After losing her unborn child, Madeline Matheson insists on carrying the baby to term. Following the delivery, the child miraculously returns to life with an appetite for human blood. Madeline is faced with a mother's ultimate decision.
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Oxide Pang Chun,
Madeline Matheson is eight months pregnant and determined to deliver her unborn child, Grace, naturally. When an accident leaves Grace dead inside her, Madeline insists on carrying the baby's corpse to term. Weeks later, when Madeline delivers, the baby miraculously returns to life... With an appetite. Written by
In the scene in which the main character takes the trash out, when she turns to walk back into the house, a crew member can be scene, quite easily, viewing a monitor in a dark door way in the house. See more »
Baby wants blood! And Mommy's in denial, in this derivative, but well-presented thriller.
Remember all those "dead baby" jokes from junior high school? Well, here's the movie. Don't be fooled though. While Grace has a premise which if mishandled, could trigger an unintentional laughfest (see THE DEVIL WITHIN HER , with Joan Collins and Donald Pleasance), it's a serious movie and the filmmakers competently execute the concept.
And here it is: when a yuppie named Madeline (Jordan Ladd) miscarries following a car crash, she insists upon carrying the dead child to term anyway. Eventually, while shopping, Madeline's water breaks. Only it's not "water" at all, but a bucket of plasma, all over a white throw rug at Bed Bath And Beyond.
Time for delivery. There's a LOT more blood. When amniotic fluid is drained from the baby's mouth, it all comes out greyish black. Not a good sign! Uncanny and unresponsive, Madeline's stillborn baby is obviously dead.
Or is it merely UN-dead? It's as if Madeline wills it to life. When her midwife attempts to take the corpse from her, Madeline's baby begins to move. Days later Madeline is back home, a happy, normal mom doting on her now healthy-looking infant.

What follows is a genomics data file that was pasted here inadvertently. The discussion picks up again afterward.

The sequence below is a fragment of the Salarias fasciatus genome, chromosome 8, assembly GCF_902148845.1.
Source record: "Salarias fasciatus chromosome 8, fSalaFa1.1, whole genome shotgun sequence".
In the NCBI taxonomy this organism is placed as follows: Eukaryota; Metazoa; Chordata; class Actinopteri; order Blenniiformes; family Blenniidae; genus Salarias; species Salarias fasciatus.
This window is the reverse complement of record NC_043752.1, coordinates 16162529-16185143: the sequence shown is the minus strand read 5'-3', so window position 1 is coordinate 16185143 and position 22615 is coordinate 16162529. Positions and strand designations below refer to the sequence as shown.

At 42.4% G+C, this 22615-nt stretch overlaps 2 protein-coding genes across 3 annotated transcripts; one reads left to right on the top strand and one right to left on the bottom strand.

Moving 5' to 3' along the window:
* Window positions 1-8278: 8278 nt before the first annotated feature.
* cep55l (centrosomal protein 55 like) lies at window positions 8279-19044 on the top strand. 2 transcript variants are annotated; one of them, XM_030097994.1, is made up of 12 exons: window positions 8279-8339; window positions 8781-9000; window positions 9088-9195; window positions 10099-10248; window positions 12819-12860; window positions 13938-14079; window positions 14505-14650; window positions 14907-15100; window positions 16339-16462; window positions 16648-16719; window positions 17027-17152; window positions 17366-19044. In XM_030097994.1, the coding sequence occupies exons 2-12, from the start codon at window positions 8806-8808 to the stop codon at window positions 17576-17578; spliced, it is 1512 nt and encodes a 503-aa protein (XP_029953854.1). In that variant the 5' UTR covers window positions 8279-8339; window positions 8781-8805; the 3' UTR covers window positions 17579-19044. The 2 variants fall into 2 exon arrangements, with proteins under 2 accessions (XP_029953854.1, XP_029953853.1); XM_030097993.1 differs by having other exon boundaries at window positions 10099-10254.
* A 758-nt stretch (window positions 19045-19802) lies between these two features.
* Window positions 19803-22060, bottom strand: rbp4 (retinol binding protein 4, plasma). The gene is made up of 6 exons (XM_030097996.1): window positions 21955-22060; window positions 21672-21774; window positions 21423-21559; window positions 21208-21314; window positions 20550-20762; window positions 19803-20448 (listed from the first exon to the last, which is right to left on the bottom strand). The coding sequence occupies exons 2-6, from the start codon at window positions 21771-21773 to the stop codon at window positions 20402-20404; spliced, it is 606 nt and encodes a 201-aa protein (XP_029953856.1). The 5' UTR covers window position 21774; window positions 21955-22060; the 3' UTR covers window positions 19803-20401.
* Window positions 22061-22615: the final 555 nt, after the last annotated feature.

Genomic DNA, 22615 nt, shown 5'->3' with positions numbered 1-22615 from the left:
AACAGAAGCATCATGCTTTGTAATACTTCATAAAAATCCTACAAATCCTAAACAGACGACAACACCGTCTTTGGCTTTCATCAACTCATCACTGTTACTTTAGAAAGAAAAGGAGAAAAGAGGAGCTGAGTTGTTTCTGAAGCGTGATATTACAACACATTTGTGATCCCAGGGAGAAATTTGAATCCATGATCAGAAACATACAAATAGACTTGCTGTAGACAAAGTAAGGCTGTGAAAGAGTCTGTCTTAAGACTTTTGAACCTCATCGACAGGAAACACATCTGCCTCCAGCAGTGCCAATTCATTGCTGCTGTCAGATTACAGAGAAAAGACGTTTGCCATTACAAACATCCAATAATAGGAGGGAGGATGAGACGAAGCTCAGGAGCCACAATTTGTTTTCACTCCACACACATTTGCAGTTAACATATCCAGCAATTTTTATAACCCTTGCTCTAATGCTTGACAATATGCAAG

But all is not quite right. Baby's hair starts falling out. Flies develop an affinity for hanging out around the cradle. Baby smells bad! Even a bath can't get rid of the odor of -well of SOME thing. Something awful! Nor, sadly can a bath rid GRACE of the musty scent of the highly derivative. We've seen this all before! (Among others, notably, IT'S ALIVE ; THE BROOD ; in the 1987 Vincent Price horror portmanteau, WHISPER TO A SCREAM, the story called "The Offspring." Then there's the one about a mother-to-be carrying carnivorous fetuses to term: THE UNBORN , not to mention the most well-remembered maternal angst flick since THE BAD SEED , ROSEMARY'S BABY .) GRACE is sensibly assembled however, and to his credit, writer/director Paul Solet manages to get a novel spin on the well-worn convention. Derivative though it may be, GRACE doesn't feel so familiar that we can't enjoy the horror.
Intriguingly, with utter denial of the fact of a dead baby as the fulcrum of its turmoil, while featuring themes of disillusionment and family dysfunctionality, GRACE is superficially reminiscent of Sam Shepard's shocking, Pulitzer Prize-winning play, BURIED CHILD. In that allegorical work, conflict stems from a simultaneous demand and resistance to reveal an appalling, life altering truth.
In GRACE, which is merely a straight-forward fright-flick, the real horror arises not so much from the fact that Madeline's child is a monster, but from Madeline's compelling need, yet complete refusal, to acknowledge that fact and to be repelled by it. Madeline loses herself in a misguided, hellbound obsession to be a normal mother.
Even before the miscarriage, Madeline's soul seems nearly as charred as those of the family in BURIED CHILD. A closet lesbian in a loveless marriage, at extreme odds with her emotionally troubled, dominating in-laws, and with little use for her emasculated husband other than as a sperm donor, the unimpassioned, intellectually aimless Madeline is supremely empty inside. To substitute purpose for her spiritual destitution, Madeline fanatically clings to so rigorous a "green" lifestyle that she feeds her cat soy milk. The irony is that despite her strict vegan diet, Madeline's baby demands only blood for sustenance, and as its devoted nurturer, Madeline is driven to supply it.
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